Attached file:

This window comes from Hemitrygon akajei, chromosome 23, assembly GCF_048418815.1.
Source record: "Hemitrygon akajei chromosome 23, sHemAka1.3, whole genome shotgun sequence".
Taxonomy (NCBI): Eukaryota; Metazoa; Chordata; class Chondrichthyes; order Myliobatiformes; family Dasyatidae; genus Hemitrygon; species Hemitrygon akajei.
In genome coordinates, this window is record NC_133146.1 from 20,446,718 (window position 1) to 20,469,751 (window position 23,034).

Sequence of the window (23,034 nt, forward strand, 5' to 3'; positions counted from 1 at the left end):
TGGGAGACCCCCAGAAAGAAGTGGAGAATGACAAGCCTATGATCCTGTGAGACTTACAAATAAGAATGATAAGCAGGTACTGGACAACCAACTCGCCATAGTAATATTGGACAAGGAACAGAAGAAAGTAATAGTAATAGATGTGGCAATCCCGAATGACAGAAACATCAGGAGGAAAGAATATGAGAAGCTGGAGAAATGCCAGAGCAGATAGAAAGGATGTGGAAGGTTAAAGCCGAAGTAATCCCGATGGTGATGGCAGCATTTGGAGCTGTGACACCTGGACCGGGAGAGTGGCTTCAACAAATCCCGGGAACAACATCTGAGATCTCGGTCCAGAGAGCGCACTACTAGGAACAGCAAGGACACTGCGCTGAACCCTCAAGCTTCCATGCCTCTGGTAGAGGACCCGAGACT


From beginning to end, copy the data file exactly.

This window comes from Hemitrygon akajei, chromosome 23, assembly GCF_048418815.1.
Source record: "Hemitrygon akajei chromosome 23, sHemAka1.3, whole genome shotgun sequence".
Taxonomy (NCBI): Eukaryota; Metazoa; Chordata; class Chondrichthyes; order Myliobatiformes; family Dasyatidae; genus Hemitrygon; species Hemitrygon akajei.
In genome coordinates, this window is record NC_133146.1 from 20,446,718 (window position 1) to 20,469,751 (window position 23,034).

Sequence of the window (23,034 nt, forward strand, 5' to 3'; positions counted from 1 at the left end):
TGGGAGACCCCCAGAAAGAAGTGGAGAATGACAAGCCTATGATCCTGTGAGACTTACAAATAAGAATGATAAGCAGGTACTGGACAACCAACTCGCCATAGTAATATTGGACAAGGAACAGAAGAAAGTAATAGTAATAGATGTGGCAATCCCGAATGACAGAAACATCAGGAGGAAAGAATATGAGAAGCTGGAGAAATGCCAGAGCAGATAGAAAGGATGTGGAAGGTTAAAGCCGAAGTAATCCCGATGGTGATGGCAGCATTTGGAGCTGTGACACCTGGACCGGGAGAGTGGCTTCAACAAATCCCGGGAACAACATCTGAGATCTCGGTCCAGAGAGCGCACTACTAGGAACAGCAAGGACACTGCGCTGAACCCTCAAGCTTCCATGCCTCTGGTAGAGGACCCGAGACT